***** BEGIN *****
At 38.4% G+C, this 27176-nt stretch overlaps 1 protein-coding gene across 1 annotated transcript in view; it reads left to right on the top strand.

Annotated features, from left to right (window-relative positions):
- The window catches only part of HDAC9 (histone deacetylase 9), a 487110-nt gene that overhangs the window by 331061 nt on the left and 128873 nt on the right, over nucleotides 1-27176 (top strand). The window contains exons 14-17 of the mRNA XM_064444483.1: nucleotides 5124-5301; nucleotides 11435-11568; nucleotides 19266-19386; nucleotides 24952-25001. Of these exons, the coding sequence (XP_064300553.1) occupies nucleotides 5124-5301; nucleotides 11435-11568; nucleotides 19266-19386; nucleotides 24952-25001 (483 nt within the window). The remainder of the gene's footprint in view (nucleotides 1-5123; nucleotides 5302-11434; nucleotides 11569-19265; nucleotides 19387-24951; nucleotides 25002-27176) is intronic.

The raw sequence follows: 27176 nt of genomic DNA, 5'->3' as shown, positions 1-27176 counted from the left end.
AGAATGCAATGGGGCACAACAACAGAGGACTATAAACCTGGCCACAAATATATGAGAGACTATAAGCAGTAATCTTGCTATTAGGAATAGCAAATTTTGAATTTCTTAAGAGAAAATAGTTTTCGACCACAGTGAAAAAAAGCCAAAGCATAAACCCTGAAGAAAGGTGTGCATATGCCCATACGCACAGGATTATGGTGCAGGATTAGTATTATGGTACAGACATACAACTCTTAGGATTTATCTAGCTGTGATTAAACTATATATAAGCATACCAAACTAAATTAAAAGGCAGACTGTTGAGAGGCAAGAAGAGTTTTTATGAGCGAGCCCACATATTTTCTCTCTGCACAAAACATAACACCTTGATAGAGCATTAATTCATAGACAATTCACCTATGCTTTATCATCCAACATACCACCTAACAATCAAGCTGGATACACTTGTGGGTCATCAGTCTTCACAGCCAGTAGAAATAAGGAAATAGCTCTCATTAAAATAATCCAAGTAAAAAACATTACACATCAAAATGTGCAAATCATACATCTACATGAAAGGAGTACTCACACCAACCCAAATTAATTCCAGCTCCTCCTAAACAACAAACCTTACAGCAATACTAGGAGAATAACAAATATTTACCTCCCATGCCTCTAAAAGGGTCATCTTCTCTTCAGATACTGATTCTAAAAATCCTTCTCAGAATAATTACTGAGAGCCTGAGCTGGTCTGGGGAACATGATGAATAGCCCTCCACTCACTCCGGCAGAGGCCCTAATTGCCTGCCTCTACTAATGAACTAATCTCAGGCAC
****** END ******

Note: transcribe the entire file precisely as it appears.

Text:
At 38.4% G+C, this 27176-nt stretch overlaps 1 protein-coding gene across 1 annotated transcript in view; it reads left to right on the top strand.

Annotated features, from left to right (window-relative positions):
- The window catches only part of HDAC9 (histone deacetylase 9), a 487110-nt gene that overhangs the window by 331061 nt on the left and 128873 nt on the right, over nucleotides 1-27176 (top strand). The window contains exons 14-17 of the mRNA XM_064444483.1: nucleotides 5124-5301; nucleotides 11435-11568; nucleotides 19266-19386; nucleotides 24952-25001. Of these exons, the coding sequence (XP_064300553.1) occupies nucleotides 5124-5301; nucleotides 11435-11568; nucleotides 19266-19386; nucleotides 24952-25001 (483 nt within the window). The remainder of the gene's footprint in view (nucleotides 1-5123; nucleotides 5302-11434; nucleotides 11569-19265; nucleotides 19387-24951; nucleotides 25002-27176) is intronic.

The raw sequence follows: 27176 nt of genomic DNA, 5'->3' as shown, positions 1-27176 counted from the left end.
AGAATGCAATGGGGCACAACAACAGAGGACTATAAACCTGGCCACAAATATATGAGAGACTATAAGCAGTAATCTTGCTATTAGGAATAGCAAATTTTGAATTTCTTAAGAGAAAATAGTTTTCGACCACAGTGAAAAAAAGCCAAAGCATAAACCCTGAAGAAAGGTGTGCATATGCCCATACGCACAGGATTATGGTGCAGGATTAGTATTATGGTACAGACATACAACTCTTAGGATTTATCTAGCTGTGATTAAACTATATATAAGCATACCAAACTAAATTAAAAGGCAGACTGTTGAGAGGCAAGAAGAGTTTTTATGAGCGAGCCCACATATTTTCTCTCTGCACAAAACATAACACCTTGATAGAGCATTAATTCATAGACAATTCACCTATGCTTTATCATCCAACATACCACCTAACAATCAAGCTGGATACACTTGTGGGTCATCAGTCTTCACAGCCAGTAGAAATAAGGAAATAGCTCTCATTAAAATAATCCAAGTAAAAAACATTACACATCAAAATGTGCAAATCATACATCTACATGAAAGGAGTACTCACACCAACCCAAATTAATTCCAGCTCCTCCTAAACAACAAACCTTACAGCAATACTAGGAGAATAACAAATATTTACCTCCCATGCCTCTAAAAGGGTCATCTTCTCTTCAGATACTGATTCTAAAAATCCTTCTCAGAATAATTACTGAGAGCCTGAGCTGGTCTGGGGAACATGATGAATAGCCCTCCACTCACTCCGGCAGAGGCCCTAATTGCCTGCCTCTACTAATGAACTAATCTCAGGCAC